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Endoplasmic reticulum (ER) membrane–bound E3 ubiquitin ligases promote ER-associated degradation (ERAD) by ubiquitinating a retro-translocated substrate that reaches the cytosol from the ER, targeting it to the proteasome for destruction. Recent findings implicate ERAD-associated deubiquitinases (DUBs) as positive and negative regulators during ERAD, reflecting the different consequences of deubiquitinating a substrate prior to proteasomal degradation. These observations raise the question of whether a DUB can control the fate of a nonubiquitinated ERAD substrate. In this study, we probed the role of the ERAD-associated DUB, YOD1, during retro-translocation of the nonubiquitinated cholera toxin A1 (CTA1) peptide, a critical intoxication step. Through combining knockdown, overexpression, and binding studies, we demonstrated that YOD1 negatively controls CTA1 retro-translocation, likely by deubiquitinating and inactivating ubiquitinated ERAD components that normally promote toxin retro-translocation. YOD1 also antagonizes the proteasomal degradation of nonglycosylated pro-α factor, a postulated nonubiquitinated yeast ERAD substrate, in mammalian cells. Our findings reveal that a cytosolic DUB exerts a negative function during retro-translocation of nonubiquitinated substrates, potentially by acting on elements of the ERAD machinery.
The endoplasmic reticulum (ER) is an intracellular organelle endowed with robust protein-folding capacities to ensure proper folding of secretory and transmembrane proteins before they exit the ER. However, when misfolding occurs, an ER quality control system, known as ER-associated degradation (ERAD), recognizes and retro-translocates these aberrantly folded polypeptides to the cytosol for proteasomal degradation (Smith et al., 2011 ; Brodsky, 2012 ). The central component of the ERAD machinery is a transmembrane E3 ubiquitin ligase connected to multiple ER lumenal and cytosolic adaptors. Coordinated actions of the E3 ligases with these adaptors cause the ejection of the misfolded substrate to the cytosol for efficient proteasomal degradation.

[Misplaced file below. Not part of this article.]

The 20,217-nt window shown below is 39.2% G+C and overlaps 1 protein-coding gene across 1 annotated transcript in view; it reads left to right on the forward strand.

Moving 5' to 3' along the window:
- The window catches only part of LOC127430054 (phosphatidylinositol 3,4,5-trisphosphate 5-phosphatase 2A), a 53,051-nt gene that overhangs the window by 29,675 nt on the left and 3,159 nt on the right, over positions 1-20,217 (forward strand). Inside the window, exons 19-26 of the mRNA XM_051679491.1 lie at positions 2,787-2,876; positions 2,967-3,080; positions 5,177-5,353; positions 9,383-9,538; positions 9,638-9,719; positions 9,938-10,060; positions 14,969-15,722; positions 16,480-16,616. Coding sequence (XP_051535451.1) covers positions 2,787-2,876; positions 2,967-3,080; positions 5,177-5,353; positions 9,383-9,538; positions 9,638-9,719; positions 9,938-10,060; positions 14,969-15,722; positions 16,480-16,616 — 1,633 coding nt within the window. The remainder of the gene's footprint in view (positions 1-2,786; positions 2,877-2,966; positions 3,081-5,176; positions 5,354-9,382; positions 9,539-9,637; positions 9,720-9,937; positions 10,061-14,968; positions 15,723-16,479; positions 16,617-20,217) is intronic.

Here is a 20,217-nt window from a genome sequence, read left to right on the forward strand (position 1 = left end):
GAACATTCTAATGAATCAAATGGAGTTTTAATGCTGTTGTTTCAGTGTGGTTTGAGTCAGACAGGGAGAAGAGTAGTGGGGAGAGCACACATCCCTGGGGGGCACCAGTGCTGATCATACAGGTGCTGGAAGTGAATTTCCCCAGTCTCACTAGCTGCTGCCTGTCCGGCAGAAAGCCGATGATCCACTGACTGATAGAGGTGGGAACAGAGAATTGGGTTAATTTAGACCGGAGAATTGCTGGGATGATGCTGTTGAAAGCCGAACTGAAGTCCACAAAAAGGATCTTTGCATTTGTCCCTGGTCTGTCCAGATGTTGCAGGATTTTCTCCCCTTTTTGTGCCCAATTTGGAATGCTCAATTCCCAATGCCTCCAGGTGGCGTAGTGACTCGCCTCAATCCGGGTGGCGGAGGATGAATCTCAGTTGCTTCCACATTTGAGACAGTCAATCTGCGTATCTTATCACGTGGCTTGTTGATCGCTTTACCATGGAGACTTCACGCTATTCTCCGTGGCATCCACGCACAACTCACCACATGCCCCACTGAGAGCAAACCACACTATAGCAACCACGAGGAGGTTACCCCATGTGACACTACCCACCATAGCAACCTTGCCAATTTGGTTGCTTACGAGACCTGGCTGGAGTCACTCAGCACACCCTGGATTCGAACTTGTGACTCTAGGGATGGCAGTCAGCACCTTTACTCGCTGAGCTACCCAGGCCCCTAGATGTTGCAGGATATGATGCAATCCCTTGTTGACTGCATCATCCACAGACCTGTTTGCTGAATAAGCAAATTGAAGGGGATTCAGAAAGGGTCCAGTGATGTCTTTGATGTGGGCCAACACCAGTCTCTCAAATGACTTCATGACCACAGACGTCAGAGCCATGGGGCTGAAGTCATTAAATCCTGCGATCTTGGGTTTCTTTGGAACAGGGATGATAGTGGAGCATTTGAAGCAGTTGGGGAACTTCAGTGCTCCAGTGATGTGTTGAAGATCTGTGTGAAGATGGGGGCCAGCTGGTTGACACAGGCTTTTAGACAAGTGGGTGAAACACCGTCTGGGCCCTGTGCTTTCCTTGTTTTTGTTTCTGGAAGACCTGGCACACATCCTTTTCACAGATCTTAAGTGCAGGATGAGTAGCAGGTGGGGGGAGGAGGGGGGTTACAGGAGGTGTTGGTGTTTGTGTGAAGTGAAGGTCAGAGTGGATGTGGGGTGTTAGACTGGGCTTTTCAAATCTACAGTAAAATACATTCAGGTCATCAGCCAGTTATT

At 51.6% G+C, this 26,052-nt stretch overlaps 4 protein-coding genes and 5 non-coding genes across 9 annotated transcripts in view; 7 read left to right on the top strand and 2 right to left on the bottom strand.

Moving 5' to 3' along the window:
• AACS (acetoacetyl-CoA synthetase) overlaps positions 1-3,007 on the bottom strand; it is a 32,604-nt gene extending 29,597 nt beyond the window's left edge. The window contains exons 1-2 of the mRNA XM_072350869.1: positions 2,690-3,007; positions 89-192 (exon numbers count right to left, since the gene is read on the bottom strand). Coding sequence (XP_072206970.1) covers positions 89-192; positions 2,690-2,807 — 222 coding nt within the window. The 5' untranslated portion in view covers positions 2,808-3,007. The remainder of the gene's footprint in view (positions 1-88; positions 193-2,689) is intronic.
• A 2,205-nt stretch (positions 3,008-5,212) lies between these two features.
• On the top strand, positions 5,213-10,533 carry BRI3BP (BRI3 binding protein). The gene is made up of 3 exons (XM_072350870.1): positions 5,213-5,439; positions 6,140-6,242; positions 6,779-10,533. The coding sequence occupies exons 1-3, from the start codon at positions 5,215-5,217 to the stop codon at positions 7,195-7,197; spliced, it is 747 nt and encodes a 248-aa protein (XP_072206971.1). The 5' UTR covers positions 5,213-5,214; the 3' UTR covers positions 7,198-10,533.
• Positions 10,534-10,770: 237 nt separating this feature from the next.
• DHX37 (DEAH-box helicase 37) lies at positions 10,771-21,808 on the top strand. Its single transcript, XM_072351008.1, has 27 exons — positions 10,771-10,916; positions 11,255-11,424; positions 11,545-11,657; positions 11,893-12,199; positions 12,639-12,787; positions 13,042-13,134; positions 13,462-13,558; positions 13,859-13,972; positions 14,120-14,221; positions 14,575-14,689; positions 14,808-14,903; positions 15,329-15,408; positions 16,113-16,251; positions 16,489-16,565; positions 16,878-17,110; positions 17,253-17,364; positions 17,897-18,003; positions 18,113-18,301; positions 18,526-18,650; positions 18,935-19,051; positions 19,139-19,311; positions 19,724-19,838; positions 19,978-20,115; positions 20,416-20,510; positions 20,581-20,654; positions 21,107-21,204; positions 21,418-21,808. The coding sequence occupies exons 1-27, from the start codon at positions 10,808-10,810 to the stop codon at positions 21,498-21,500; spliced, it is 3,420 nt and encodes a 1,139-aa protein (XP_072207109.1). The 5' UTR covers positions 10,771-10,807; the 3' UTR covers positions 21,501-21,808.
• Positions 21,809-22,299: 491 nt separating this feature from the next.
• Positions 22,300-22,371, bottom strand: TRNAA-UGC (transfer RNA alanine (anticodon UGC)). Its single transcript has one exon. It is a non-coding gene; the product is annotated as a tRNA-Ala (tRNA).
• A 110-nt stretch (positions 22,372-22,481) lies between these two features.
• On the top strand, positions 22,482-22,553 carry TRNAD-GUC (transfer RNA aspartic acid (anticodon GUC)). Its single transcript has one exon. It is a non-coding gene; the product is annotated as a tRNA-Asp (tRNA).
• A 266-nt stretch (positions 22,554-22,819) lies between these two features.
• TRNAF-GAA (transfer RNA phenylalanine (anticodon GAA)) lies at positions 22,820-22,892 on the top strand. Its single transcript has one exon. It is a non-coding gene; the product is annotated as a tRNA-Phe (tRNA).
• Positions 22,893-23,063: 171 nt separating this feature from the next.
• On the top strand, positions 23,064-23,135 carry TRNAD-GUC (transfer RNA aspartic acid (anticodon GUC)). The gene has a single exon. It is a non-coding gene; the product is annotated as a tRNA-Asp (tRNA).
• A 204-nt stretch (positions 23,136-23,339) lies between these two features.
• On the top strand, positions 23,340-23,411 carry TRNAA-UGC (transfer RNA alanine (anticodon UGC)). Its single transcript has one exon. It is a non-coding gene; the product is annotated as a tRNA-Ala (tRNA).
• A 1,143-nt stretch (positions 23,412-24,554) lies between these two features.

A decisive event during ERAD is polyubiquitination of the misfolded substrate as it becomes exposed to the cytosol. Addition of this molecular tag, which is generally required to direct the substrate to the proteasome for degradation, is catalyzed by membrane-bound E3 ubiquitin ligases that also function as the central component of the ERAD machinery by connecting to multiple ER lumenal and cytosolic adaptors (Hirsch et al., 2009 ). Coordinated actions of the E3 ligases with these adaptors eject the misfolded substrate to the cytosol for efficient proteasomal degradation. To date, there are at least nine membrane-bound E3 ubiquitin ligases in mammals known to be implicated in ERAD, including Hrd1 and gp78 (Claessen et al., 2012 ), with each linked to a different combination of lumenal and cytosolic adaptors, presumably to serve a unique subset of misfolded substrates.
While the importance of polyubiquitination in promoting ERAD is well understood, the function of deubiquitination in this process is less clear. For deubiquitinases (DUBs) associated with the core proteasome, there is evidence that they play positive (Verma et al., 2002 ; Yao and Cohen, 2002 ) and negative (Lam et al., 1997 ; Hanna et al., 2006 ) roles during the degradation process. Likewise, recent evidence suggests that DUBs physically linked to the central ERAD machinery facilitate (Wang et al., 2006 ; Ernst et al., 2009 ; Sowa et al., 2009 ) and antagonize (Zhong and Pittman, 2006 ; Hassink et al., 2009 ; Blount et al., 2012 ) proteasome-dependent degradation of the misfolded substrate. The apparent opposing functions of these DUBs likely reflect the different consequences of deubiquitination: in principle, robust removal of the ubiquitin chain should divert the substrate from the degradative fate, whereas simply trimming or editing the polyubiquitin chain may allow favorable interaction with the proteasome or the cytosolic AAA ATPase p97 (Cdc48 in yeast; Ernst et al., 2009 ) that normally extracts substrates from the ER membrane into the cytosol (Ye et al., 2001 ).